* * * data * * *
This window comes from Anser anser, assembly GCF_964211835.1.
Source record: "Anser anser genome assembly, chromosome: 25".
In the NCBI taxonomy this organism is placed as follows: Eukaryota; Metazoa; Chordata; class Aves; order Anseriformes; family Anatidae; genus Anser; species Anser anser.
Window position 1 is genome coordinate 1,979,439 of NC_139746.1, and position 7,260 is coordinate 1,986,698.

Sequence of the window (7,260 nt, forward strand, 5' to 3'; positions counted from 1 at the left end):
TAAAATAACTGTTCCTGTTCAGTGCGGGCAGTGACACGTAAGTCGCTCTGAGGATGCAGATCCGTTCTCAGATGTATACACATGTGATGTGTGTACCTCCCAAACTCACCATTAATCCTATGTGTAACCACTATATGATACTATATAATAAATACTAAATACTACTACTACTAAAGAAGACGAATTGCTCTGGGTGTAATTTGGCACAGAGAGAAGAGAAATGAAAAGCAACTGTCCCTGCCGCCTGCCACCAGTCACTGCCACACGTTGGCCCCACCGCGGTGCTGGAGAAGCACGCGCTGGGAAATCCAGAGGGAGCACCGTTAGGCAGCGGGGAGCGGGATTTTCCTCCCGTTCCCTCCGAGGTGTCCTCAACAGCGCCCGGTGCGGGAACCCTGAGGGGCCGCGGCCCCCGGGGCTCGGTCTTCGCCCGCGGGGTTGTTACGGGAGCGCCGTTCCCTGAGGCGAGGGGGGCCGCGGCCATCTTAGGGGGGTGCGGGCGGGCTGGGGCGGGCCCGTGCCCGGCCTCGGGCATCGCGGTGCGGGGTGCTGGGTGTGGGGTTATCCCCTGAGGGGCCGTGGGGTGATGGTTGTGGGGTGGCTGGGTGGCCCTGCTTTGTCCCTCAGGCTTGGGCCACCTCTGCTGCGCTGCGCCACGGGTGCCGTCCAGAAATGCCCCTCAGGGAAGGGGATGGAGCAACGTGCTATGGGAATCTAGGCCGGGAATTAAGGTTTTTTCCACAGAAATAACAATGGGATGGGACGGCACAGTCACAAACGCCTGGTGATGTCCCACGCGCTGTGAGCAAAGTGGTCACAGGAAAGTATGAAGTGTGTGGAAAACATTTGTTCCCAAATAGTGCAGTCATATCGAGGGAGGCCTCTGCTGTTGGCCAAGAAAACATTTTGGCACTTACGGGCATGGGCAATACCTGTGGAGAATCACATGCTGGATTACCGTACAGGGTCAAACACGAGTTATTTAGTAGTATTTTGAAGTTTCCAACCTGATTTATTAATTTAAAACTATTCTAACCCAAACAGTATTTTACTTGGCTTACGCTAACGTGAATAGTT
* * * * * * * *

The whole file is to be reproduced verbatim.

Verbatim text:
This window comes from Anser anser, assembly GCF_964211835.1.
Source record: "Anser anser genome assembly, chromosome: 25".
In the NCBI taxonomy this organism is placed as follows: Eukaryota; Metazoa; Chordata; class Aves; order Anseriformes; family Anatidae; genus Anser; species Anser anser.
Window position 1 is genome coordinate 1,979,439 of NC_139746.1, and position 7,260 is coordinate 1,986,698.

Sequence of the window (7,260 nt, forward strand, 5' to 3'; positions counted from 1 at the left end):
TAAAATAACTGTTCCTGTTCAGTGCGGGCAGTGACACGTAAGTCGCTCTGAGGATGCAGATCCGTTCTCAGATGTATACACATGTGATGTGTGTACCTCCCAAACTCACCATTAATCCTATGTGTAACCACTATATGATACTATATAATAAATACTAAATACTACTACTACTAAAGAAGACGAATTGCTCTGGGTGTAATTTGGCACAGAGAGAAGAGAAATGAAAAGCAACTGTCCCTGCCGCCTGCCACCAGTCACTGCCACACGTTGGCCCCACCGCGGTGCTGGAGAAGCACGCGCTGGGAAATCCAGAGGGAGCACCGTTAGGCAGCGGGGAGCGGGATTTTCCTCCCGTTCCCTCCGAGGTGTCCTCAACAGCGCCCGGTGCGGGAACCCTGAGGGGCCGCGGCCCCCGGGGCTCGGTCTTCGCCCGCGGGGTTGTTACGGGAGCGCCGTTCCCTGAGGCGAGGGGGGCCGCGGCCATCTTAGGGGGGTGCGGGCGGGCTGGGGCGGGCCCGTGCCCGGCCTCGGGCATCGCGGTGCGGGGTGCTGGGTGTGGGGTTATCCCCTGAGGGGCCGTGGGGTGATGGTTGTGGGGTGGCTGGGTGGCCCTGCTTTGTCCCTCAGGCTTGGGCCACCTCTGCTGCGCTGCGCCACGGGTGCCGTCCAGAAATGCCCCTCAGGGAAGGGGATGGAGCAACGTGCTATGGGAATCTAGGCCGGGAATTAAGGTTTTTTCCACAGAAATAACAATGGGATGGGACGGCACAGTCACAAACGCCTGGTGATGTCCCACGCGCTGTGAGCAAAGTGGTCACAGGAAAGTATGAAGTGTGTGGAAAACATTTGTTCCCAAATAGTGCAGTCATATCGAGGGAGGCCTCTGCTGTTGGCCAAGAAAACATTTTGGCACTTACGGGCATGGGCAATACCTGTGGAGAATCACATGCTGGATTACCGTACAGGGTCAAACACGAGTTATTTAGTAGTATTTTGAAGTTTCCAACCTGATTTATTAATTTAAAACTATTCTAACCCAAACAGTATTTTACTTGGCTTACGCTAACGTGAATAGTT